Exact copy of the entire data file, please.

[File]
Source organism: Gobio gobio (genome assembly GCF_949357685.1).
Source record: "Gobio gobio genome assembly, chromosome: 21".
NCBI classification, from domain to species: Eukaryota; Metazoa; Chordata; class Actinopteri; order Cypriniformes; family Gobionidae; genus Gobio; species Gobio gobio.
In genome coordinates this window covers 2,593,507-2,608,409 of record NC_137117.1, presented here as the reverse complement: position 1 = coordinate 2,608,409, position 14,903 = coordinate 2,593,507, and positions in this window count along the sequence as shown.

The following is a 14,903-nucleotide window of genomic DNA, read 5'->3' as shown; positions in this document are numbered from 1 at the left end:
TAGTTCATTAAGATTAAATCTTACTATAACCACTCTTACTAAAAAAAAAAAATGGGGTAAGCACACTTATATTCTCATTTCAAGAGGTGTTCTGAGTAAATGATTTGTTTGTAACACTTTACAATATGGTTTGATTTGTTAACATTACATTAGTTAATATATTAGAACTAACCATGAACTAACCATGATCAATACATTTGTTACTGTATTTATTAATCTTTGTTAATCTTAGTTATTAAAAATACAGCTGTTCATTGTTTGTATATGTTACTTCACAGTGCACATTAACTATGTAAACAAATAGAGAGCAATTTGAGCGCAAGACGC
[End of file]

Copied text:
Source organism: Gobio gobio (genome assembly GCF_949357685.1).
Source record: "Gobio gobio genome assembly, chromosome: 21".
NCBI classification, from domain to species: Eukaryota; Metazoa; Chordata; class Actinopteri; order Cypriniformes; family Gobionidae; genus Gobio; species Gobio gobio.
In genome coordinates this window covers 2,593,507-2,608,409 of record NC_137117.1, presented here as the reverse complement: position 1 = coordinate 2,608,409, position 14,903 = coordinate 2,593,507, and positions in this window count along the sequence as shown.

The following is a 14,903-nucleotide window of genomic DNA, read 5'->3' as shown; positions in this document are numbered from 1 at the left end:
TAGTTCATTAAGATTAAATCTTACTATAACCACTCTTACTAAAAAAAAAAAATGGGGTAAGCACACTTATATTCTCATTTCAAGAGGTGTTCTGAGTAAATGATTTGTTTGTAACACTTTACAATATGGTTTGATTTGTTAACATTACATTAGTTAATATATTAGAACTAACCATGAACTAACCATGATCAATACATTTGTTACTGTATTTATTAATCTTTGTTAATCTTAGTTATTAAAAATACAGCTGTTCATTGTTTGTATATGTTACTTCACAGTGCACATTAACTATGTAAACAAATAGAGAGCAATTTGAGCGCAAGACGC